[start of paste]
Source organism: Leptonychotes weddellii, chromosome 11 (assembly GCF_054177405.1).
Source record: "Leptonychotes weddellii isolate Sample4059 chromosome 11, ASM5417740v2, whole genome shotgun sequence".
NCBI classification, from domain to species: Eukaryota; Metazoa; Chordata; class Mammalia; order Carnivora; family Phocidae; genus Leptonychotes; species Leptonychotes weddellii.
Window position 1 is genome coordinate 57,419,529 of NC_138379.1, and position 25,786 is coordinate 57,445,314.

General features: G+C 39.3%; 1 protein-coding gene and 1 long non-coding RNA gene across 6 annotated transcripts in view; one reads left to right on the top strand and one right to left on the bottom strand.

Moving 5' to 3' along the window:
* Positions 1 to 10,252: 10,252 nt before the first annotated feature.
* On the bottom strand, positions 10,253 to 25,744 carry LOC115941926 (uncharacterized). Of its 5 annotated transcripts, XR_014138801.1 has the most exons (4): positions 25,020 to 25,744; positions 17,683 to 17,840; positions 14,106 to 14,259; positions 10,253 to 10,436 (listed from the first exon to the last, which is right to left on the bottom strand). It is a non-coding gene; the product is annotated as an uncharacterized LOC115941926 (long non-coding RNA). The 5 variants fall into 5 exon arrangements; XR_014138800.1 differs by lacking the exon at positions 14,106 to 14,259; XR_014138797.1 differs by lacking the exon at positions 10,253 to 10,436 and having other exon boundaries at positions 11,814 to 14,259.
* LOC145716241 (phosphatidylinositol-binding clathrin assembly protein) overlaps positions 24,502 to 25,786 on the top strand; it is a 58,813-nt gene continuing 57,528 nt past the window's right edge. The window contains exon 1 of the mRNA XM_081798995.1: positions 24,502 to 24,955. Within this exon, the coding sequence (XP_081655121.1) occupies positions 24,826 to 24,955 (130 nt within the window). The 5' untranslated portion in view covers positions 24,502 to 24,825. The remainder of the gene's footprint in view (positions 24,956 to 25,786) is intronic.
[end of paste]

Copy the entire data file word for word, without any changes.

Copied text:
Source organism: Leptonychotes weddellii, chromosome 11 (assembly GCF_054177405.1).
Source record: "Leptonychotes weddellii isolate Sample4059 chromosome 11, ASM5417740v2, whole genome shotgun sequence".
NCBI classification, from domain to species: Eukaryota; Metazoa; Chordata; class Mammalia; order Carnivora; family Phocidae; genus Leptonychotes; species Leptonychotes weddellii.
Window position 1 is genome coordinate 57,419,529 of NC_138379.1, and position 25,786 is coordinate 57,445,314.

General features: G+C 39.3%; 1 protein-coding gene and 1 long non-coding RNA gene across 6 annotated transcripts in view; one reads left to right on the top strand and one right to left on the bottom strand.

Moving 5' to 3' along the window:
* Positions 1 to 10,252: 10,252 nt before the first annotated feature.
* On the bottom strand, positions 10,253 to 25,744 carry LOC115941926 (uncharacterized). Of its 5 annotated transcripts, XR_014138801.1 has the most exons (4): positions 25,020 to 25,744; positions 17,683 to 17,840; positions 14,106 to 14,259; positions 10,253 to 10,436 (listed from the first exon to the last, which is right to left on the bottom strand). It is a non-coding gene; the product is annotated as an uncharacterized LOC115941926 (long non-coding RNA). The 5 variants fall into 5 exon arrangements; XR_014138800.1 differs by lacking the exon at positions 14,106 to 14,259; XR_014138797.1 differs by lacking the exon at positions 10,253 to 10,436 and having other exon boundaries at positions 11,814 to 14,259.
* LOC145716241 (phosphatidylinositol-binding clathrin assembly protein) overlaps positions 24,502 to 25,786 on the top strand; it is a 58,813-nt gene continuing 57,528 nt past the window's right edge. The window contains exon 1 of the mRNA XM_081798995.1: positions 24,502 to 24,955. Within this exon, the coding sequence (XP_081655121.1) occupies positions 24,826 to 24,955 (130 nt within the window). The 5' untranslated portion in view covers positions 24,502 to 24,825. The remainder of the gene's footprint in view (positions 24,956 to 25,786) is intronic.